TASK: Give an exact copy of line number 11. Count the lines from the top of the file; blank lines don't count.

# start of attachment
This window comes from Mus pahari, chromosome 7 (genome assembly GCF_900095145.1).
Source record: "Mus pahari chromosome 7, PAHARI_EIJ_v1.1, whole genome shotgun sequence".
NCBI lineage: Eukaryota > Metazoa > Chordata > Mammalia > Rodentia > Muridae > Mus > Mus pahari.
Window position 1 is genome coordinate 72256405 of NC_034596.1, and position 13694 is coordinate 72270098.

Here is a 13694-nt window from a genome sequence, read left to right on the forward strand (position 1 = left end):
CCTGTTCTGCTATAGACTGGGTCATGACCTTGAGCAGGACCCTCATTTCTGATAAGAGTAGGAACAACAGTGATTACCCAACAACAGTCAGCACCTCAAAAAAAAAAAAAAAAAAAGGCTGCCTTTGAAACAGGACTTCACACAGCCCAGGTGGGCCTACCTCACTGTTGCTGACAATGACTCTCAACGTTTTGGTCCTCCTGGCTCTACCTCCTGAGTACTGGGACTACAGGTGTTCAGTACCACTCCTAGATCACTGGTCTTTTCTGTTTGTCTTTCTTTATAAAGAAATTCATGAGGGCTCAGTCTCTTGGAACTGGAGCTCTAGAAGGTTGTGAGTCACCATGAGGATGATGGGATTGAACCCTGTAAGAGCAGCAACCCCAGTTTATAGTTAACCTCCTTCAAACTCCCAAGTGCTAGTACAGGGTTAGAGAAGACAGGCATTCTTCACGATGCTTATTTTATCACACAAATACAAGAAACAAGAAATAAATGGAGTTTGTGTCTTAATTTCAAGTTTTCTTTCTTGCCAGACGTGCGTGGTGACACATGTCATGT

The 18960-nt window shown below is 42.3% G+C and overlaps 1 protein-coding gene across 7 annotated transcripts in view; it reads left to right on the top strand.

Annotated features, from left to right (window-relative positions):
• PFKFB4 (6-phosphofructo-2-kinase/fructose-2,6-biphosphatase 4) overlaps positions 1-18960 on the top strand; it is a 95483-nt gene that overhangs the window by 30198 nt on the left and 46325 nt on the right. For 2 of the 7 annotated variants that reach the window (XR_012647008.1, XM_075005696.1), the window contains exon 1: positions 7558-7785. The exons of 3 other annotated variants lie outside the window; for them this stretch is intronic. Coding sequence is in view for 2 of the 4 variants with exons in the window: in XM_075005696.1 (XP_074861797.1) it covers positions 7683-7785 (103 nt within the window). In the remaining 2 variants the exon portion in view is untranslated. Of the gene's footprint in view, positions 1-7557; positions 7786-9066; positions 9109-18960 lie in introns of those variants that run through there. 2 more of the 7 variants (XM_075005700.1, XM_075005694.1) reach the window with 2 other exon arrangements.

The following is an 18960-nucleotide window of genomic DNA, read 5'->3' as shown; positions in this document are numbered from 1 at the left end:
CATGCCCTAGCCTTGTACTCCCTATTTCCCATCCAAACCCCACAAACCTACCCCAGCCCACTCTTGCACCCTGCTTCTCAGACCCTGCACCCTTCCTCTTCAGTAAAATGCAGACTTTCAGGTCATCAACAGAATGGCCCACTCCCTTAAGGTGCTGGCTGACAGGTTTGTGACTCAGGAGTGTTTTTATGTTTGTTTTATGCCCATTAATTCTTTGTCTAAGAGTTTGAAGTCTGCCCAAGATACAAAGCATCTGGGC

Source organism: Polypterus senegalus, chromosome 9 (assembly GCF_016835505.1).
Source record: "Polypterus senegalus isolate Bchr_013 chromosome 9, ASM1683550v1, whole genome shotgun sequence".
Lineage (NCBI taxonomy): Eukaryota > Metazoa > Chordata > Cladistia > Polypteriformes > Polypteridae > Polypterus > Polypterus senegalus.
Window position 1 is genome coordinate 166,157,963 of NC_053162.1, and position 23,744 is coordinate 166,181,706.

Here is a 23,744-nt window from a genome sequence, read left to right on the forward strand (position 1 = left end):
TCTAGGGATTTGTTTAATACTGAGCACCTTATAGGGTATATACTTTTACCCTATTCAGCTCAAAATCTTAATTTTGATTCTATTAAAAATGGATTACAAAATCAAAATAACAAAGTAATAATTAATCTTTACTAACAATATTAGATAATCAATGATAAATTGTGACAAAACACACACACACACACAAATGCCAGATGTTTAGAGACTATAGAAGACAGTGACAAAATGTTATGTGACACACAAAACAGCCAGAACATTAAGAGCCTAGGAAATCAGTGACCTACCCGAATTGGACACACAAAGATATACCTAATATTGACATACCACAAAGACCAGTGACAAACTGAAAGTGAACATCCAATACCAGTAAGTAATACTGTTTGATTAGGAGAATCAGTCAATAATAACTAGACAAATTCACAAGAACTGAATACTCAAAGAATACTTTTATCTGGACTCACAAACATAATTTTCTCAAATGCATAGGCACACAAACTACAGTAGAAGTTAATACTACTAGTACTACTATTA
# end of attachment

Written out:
CATGCCCTAGCCTTGTACTCCCTATTTCCCATCCAAACCCCACAAACCTACCCCAGCCCACTCTTGCACCCTGCTTCTCAGACCCTGCACCCTTCCTCTTCAGTAAAATGCAGACTTTCAGGTCATCAACAGAATGGCCCACTCCCTTAAGGTGCTGGCTGACAGGTTTGTGACTCAGGAGTGTTTTTATGTTTGTTTTATGCCCATTAATTCTTTGTCTAAGAGTTTGAAGTCTGCCCAAGATACAAAGCATCTGGGC